You may also want to consider what transferable skills you bring to your future (post-MBA) roles if you do not plan to return to the family business after the MBA.
The MBA is a broad-based management degree. If you’re applying to business school with your eyes on a family business, you need to prove that an MBA is relevant to you.
You have three choices here:
You can explain how the family business is going to be your future employer and show how much your education will help the company.
You can show that you’ve been working in the family business in a management capacity and explain why an MBA would help you do an even better job.
You could argue for some kind of “strategic break” from the family business after graduation, taking your skills elsewhere for a few years before returning home.
Family business MBA applicants struggle with specific aspects of the MBA application
Family business applicants have a lot to offer, but they struggle with specific aspects of the MBA application process:
- The family business applicant has had an unusual and often very successful career path, making it difficult for them to explain their decision to change direction or apply to an MBA program.
- Family business applicants are sometimes reluctant to share information about their family or about their business because it is often considered private or confidential.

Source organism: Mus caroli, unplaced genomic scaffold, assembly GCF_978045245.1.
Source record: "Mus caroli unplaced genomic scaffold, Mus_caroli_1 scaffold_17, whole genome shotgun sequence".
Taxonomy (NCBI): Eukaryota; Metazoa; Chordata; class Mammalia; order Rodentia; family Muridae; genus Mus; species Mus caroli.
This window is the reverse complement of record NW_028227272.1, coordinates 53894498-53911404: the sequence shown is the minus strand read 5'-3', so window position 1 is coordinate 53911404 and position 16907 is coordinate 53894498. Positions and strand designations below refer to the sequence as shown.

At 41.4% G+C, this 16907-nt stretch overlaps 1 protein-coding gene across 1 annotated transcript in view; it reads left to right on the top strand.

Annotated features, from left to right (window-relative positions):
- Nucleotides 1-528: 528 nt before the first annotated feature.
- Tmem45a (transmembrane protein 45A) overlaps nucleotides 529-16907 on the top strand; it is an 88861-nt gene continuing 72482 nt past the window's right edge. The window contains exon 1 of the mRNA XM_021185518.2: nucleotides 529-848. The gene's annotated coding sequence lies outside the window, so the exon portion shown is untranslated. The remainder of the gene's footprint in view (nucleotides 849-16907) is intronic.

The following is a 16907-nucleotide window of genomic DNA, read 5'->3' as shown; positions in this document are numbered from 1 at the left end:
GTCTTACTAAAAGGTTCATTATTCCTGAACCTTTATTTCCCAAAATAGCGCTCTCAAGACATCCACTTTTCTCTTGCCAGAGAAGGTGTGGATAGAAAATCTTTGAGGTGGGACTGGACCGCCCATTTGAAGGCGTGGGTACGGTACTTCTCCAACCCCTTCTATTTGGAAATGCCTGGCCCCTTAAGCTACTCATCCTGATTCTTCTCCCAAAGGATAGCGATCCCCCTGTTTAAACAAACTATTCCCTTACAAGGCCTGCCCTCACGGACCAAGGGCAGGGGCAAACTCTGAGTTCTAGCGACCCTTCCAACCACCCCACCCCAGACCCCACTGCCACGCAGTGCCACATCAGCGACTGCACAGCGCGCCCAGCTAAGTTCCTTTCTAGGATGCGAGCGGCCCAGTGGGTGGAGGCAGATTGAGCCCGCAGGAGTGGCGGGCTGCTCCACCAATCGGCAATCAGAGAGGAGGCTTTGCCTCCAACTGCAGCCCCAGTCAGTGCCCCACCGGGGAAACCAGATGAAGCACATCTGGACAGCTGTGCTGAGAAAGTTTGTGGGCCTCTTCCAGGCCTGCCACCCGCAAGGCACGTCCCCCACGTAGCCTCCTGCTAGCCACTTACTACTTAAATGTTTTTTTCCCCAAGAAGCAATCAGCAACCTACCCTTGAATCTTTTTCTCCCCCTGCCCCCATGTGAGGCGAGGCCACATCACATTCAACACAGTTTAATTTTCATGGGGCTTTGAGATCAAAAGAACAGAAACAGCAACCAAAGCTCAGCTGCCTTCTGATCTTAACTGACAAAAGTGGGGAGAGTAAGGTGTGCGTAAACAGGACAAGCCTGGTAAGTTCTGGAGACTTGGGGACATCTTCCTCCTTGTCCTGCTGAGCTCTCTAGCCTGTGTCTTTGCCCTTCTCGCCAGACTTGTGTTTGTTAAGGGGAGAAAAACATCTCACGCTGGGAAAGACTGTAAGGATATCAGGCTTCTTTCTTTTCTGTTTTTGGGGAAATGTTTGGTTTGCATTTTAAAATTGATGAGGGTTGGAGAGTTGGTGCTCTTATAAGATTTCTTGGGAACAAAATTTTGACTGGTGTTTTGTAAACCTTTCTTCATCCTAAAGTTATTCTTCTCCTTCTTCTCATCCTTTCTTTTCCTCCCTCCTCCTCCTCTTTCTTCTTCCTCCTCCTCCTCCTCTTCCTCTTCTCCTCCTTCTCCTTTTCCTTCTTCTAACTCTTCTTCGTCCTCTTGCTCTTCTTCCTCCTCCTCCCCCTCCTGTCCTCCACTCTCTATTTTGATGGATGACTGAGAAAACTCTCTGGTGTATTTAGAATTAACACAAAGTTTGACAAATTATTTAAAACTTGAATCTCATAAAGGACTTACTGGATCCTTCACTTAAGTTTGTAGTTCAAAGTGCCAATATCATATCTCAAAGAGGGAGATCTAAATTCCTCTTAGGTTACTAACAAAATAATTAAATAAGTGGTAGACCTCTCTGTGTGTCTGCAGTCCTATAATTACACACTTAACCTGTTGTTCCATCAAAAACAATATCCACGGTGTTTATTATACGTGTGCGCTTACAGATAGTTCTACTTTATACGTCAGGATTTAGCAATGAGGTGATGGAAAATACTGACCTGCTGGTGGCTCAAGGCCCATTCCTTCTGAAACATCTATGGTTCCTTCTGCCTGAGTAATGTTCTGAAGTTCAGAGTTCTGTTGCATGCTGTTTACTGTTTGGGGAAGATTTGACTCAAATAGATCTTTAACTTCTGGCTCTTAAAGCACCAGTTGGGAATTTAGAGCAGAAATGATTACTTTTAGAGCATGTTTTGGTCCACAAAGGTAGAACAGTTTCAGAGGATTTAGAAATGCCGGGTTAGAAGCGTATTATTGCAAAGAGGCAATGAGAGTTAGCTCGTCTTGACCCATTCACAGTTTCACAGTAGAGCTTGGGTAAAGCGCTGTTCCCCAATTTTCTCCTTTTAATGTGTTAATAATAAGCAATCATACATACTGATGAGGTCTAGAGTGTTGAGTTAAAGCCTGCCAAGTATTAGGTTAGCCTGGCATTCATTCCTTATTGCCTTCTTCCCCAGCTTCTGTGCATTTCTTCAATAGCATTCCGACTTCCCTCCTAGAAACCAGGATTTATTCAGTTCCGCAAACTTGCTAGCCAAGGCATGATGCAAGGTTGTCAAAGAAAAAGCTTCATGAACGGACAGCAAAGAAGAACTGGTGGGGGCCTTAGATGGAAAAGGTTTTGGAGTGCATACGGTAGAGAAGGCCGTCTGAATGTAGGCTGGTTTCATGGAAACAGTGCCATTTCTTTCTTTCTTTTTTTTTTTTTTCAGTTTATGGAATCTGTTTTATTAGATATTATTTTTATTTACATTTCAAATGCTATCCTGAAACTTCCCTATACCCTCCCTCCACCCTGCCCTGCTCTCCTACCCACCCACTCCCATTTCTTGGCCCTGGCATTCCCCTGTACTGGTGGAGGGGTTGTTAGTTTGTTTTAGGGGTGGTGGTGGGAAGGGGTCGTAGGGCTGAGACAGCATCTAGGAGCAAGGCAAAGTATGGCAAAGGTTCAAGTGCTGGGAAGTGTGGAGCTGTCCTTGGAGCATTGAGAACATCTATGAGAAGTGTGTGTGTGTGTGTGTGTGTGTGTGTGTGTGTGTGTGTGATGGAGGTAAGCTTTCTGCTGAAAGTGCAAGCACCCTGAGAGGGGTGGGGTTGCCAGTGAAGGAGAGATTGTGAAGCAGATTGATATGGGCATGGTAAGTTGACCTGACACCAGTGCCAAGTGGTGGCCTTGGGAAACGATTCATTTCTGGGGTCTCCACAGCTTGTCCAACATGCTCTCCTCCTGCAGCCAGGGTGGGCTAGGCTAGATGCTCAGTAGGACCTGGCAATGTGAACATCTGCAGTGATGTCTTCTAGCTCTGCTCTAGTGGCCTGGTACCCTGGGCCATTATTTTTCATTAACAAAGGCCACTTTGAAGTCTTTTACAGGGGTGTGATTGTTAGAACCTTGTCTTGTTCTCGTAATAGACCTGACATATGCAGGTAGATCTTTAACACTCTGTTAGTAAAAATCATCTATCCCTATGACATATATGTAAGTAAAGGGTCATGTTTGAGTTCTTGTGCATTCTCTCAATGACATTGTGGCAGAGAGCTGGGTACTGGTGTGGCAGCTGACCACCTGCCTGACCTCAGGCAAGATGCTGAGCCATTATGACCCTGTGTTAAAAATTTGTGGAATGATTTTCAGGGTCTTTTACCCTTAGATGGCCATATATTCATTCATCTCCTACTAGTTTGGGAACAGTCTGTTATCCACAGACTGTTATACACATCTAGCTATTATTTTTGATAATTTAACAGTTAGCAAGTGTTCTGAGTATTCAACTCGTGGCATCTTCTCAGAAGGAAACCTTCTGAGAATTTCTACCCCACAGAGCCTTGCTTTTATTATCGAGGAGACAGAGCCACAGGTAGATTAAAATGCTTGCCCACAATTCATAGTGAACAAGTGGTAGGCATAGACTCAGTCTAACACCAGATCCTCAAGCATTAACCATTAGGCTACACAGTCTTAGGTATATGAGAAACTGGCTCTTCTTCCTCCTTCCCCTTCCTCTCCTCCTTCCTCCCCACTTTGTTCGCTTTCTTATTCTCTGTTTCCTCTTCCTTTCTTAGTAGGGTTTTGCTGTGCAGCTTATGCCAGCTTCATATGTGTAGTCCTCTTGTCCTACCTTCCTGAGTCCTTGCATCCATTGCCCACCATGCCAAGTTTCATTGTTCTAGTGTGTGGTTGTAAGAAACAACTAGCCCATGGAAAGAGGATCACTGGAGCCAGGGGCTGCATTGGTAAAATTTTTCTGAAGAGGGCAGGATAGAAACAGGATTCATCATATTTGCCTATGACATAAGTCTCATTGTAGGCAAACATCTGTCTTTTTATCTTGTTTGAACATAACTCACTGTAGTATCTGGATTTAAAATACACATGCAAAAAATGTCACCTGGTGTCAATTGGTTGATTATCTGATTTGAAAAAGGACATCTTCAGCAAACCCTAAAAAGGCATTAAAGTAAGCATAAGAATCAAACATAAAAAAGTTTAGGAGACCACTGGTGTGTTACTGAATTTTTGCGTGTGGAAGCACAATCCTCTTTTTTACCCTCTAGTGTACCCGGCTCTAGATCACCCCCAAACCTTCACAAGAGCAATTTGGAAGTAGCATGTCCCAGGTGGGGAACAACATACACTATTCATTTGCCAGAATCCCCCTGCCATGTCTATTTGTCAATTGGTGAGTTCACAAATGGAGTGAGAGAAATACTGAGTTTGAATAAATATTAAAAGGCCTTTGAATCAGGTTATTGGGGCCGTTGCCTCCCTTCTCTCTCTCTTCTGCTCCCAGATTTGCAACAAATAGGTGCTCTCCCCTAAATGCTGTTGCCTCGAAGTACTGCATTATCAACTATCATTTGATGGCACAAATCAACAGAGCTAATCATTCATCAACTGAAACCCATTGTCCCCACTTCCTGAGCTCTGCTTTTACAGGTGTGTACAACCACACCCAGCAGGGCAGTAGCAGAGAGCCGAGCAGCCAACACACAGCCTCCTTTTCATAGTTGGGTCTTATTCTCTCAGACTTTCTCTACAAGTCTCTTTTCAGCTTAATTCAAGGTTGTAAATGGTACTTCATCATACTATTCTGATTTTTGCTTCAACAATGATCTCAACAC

- Family business applicants often focus on the positives of the family business experience, but this is ineffective in convincing the admissions committee that they are ready for the MBA.
- Identifying the right recommenders can be a big challenge. You can’t have your dad or your uncle as your recommender, and most professional managers working in the business probably report to you or are at least within your clear influence because you are part of the owner family.
- Expressing post-MBA goals that simply involve ‘expanding’ the family business can seem too inward-looking and vague.
Family business MBA applicants should therefore plan well in advance for their MBA applications to tackle these aspects.